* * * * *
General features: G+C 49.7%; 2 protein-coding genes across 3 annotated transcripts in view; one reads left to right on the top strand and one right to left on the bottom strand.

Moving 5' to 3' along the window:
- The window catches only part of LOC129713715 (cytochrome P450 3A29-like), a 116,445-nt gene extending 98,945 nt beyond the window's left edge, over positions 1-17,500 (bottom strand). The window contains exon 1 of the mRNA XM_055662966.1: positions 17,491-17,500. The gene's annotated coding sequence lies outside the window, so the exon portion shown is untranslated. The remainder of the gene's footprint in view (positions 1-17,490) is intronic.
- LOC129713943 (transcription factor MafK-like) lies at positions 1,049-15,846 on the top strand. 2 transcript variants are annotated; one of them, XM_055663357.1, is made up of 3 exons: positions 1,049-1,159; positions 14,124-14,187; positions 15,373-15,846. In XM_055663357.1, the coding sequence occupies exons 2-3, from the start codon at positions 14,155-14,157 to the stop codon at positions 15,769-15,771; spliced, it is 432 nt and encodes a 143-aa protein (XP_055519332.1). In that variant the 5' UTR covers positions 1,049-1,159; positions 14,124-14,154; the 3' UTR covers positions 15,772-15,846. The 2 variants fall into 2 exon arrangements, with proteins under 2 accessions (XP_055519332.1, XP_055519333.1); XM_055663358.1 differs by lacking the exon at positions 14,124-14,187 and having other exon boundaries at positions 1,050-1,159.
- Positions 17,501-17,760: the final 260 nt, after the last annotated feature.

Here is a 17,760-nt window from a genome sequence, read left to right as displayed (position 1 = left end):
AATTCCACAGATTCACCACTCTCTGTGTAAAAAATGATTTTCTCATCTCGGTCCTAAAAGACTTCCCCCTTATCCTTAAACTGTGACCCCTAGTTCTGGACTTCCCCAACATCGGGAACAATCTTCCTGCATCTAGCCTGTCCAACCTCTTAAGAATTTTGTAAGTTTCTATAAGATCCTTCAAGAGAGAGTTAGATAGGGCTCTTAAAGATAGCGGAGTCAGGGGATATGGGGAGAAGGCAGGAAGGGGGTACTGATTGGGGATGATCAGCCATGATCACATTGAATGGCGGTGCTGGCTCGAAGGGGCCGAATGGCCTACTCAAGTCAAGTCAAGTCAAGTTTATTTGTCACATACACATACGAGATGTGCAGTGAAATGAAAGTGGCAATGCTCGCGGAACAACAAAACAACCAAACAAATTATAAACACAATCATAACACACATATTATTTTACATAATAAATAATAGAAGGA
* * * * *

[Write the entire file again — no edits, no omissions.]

General features: G+C 49.7%; 2 protein-coding genes across 3 annotated transcripts in view; one reads left to right on the top strand and one right to left on the bottom strand.

Moving 5' to 3' along the window:
- The window catches only part of LOC129713715 (cytochrome P450 3A29-like), a 116,445-nt gene extending 98,945 nt beyond the window's left edge, over positions 1-17,500 (bottom strand). The window contains exon 1 of the mRNA XM_055662966.1: positions 17,491-17,500. The gene's annotated coding sequence lies outside the window, so the exon portion shown is untranslated. The remainder of the gene's footprint in view (positions 1-17,490) is intronic.
- LOC129713943 (transcription factor MafK-like) lies at positions 1,049-15,846 on the top strand. 2 transcript variants are annotated; one of them, XM_055663357.1, is made up of 3 exons: positions 1,049-1,159; positions 14,124-14,187; positions 15,373-15,846. In XM_055663357.1, the coding sequence occupies exons 2-3, from the start codon at positions 14,155-14,157 to the stop codon at positions 15,769-15,771; spliced, it is 432 nt and encodes a 143-aa protein (XP_055519332.1). In that variant the 5' UTR covers positions 1,049-1,159; positions 14,124-14,154; the 3' UTR covers positions 15,772-15,846. The 2 variants fall into 2 exon arrangements, with proteins under 2 accessions (XP_055519332.1, XP_055519333.1); XM_055663358.1 differs by lacking the exon at positions 14,124-14,187 and having other exon boundaries at positions 1,050-1,159.
- Positions 17,501-17,760: the final 260 nt, after the last annotated feature.

Here is a 17,760-nt window from a genome sequence, read left to right as displayed (position 1 = left end):
AATTCCACAGATTCACCACTCTCTGTGTAAAAAATGATTTTCTCATCTCGGTCCTAAAAGACTTCCCCCTTATCCTTAAACTGTGACCCCTAGTTCTGGACTTCCCCAACATCGGGAACAATCTTCCTGCATCTAGCCTGTCCAACCTCTTAAGAATTTTGTAAGTTTCTATAAGATCCTTCAAGAGAGAGTTAGATAGGGCTCTTAAAGATAGCGGAGTCAGGGGATATGGGGAGAAGGCAGGAAGGGGGTACTGATTGGGGATGATCAGCCATGATCACATTGAATGGCGGTGCTGGCTCGAAGGGGCCGAATGGCCTACTCAAGTCAAGTCAAGTCAAGTTTATTTGTCACATACACATACGAGATGTGCAGTGAAATGAAAGTGGCAATGCTCGCGGAACAACAAAACAACCAAACAAATTATAAACACAATCATAACACACATATTATTTTACATAATAAATAATAGAAGGA